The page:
In Central Illinois the Lovelace case was big news. Some of you may have even followed it closely as it made its way through the courts and Mr. Lovelace hired different attorneys. In 2014 in Adams County, Illinois, Mr. Curtis T. Lovelace, a local lawyer, was charged with First Degree Murder. Mr. Lovelace spent 22 months in jail and after his first trial ended in a mistrial, his family and friends were able to post the $350,000.00 in bond that had been set in his case and in June 2016 he was released on bond on electronic monitoring. In March 2017, Mr. Lovelace was found not guilty and he was released from bond and electronic monitoring. Unfortunately for Mr. Lovelace, however, his legal nightmare was not over. There was still the issue of the 10% fee which is customarily kept by the Clerk whenever bond is posted in any case. Because Mr. Lovelace had posted $350,000.00 in his case, 10% was $35,000.00 which is obviously well more than was needed to administer electronic monitoring from June 2016 until March 2017 while he was on pre-trial release. Judge Hardwick ordered that the Clerk retain that 10% and in addition ordered that the Adams County Clerk could retain an additional fee the electronic monitoring from June 2016 to March 2017 meaning that the Adams County Clerk kept more than $40,000.00 from an individual whom a jury determined was not guilty of the crimes the State had charged him with.
In May 2018, in People v. Lovelace, the 4th District Appeals Court agreed and held that the trial judge had not abused his discretion in ordering 10% of the bond money be paid to the Circuit Court Clerk. The 4th District reasoned that the trial court had not abused his discretion because he had outlined his reasoning in his order and made clear that he was aware that he could order less be paid to the Clerk. Further, the 4th District held that Mr. Lovelace had forfeited certain arguments about deducting the electronic monitoring fees from the 10%. The 4th also held that Mr. Lovelace’s constitutional rights were not violated by awarding the Circuit Clerk such a hefty fee. In part, the 4th reached this conclusion because the bond fee was not imposed as a price for the acquittal but was a fee imposed for all individuals who took advantage of the bail bond statute to secure their pre-trial release.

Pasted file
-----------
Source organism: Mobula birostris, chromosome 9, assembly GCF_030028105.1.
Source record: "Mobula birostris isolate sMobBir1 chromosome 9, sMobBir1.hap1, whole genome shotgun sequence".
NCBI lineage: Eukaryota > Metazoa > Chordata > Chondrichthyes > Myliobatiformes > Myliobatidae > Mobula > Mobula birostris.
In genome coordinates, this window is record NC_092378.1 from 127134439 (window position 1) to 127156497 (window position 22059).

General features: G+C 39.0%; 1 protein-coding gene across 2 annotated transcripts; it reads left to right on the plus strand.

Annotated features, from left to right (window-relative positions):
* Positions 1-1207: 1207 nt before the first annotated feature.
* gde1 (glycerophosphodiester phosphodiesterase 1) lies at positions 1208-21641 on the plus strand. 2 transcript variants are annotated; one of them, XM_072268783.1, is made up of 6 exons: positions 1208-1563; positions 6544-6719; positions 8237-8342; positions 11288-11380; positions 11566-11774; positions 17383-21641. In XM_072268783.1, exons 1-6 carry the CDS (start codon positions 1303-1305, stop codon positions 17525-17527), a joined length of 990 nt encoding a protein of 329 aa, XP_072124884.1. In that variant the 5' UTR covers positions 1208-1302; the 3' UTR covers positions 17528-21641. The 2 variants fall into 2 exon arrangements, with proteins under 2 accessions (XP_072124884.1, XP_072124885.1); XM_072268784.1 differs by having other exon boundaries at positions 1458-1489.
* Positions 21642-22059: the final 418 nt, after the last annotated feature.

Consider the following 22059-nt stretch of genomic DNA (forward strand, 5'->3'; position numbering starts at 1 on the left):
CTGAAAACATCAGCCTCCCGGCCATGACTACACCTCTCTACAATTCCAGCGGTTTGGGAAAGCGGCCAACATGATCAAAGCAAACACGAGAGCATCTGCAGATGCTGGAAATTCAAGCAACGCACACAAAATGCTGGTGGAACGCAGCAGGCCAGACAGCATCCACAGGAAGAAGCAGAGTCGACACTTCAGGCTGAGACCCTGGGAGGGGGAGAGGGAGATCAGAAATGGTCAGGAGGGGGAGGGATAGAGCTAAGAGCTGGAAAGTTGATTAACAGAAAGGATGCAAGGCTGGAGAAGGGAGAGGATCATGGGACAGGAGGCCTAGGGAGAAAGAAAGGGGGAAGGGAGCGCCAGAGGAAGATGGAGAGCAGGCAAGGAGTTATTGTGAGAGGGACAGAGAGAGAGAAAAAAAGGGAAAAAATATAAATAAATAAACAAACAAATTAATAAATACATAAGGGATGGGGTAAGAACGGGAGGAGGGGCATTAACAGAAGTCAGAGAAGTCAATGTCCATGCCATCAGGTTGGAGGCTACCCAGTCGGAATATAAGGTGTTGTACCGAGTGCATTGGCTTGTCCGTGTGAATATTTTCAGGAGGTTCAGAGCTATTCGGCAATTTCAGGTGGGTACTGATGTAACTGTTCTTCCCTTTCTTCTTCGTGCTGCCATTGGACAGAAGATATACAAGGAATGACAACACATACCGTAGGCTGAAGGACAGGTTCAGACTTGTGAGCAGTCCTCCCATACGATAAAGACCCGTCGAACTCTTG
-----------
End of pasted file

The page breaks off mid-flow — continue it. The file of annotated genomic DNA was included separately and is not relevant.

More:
This seems somewhat contrary to the recent push for Criminal Justice reform nationally and to the bail reform that was just implemented in Illinois in January 2018 (725 ILCS 5/110-5). The 4th District’s reasoning tends to discourage the posting of large bond payments even when the funds can be amassed as acquittal does not appear to weigh in favor of returning those funds even when to award them to the county clerk amounts to a windfall for the clerk. In Mr. Lovelace’s case third parties posted his bond. But how willing are third parties going to be to post such large bonds if they know it is likely that county clerks are going to swallow up tens of thousands of dollars in addition to whatever actual fees other county offices incur in administering home confinement even after the individual has been acquitted? While steps in the right direction are being made for individuals charged with crimes, there is still much work to be done to make sure that individuals are not burdened further financially once they have been acquitted of the crimes they have been accused of committing. Innocent individuals should not have the financial misfortune of having to support the county clerk’s office after having suffered through the nightmare of being wrongfully accused.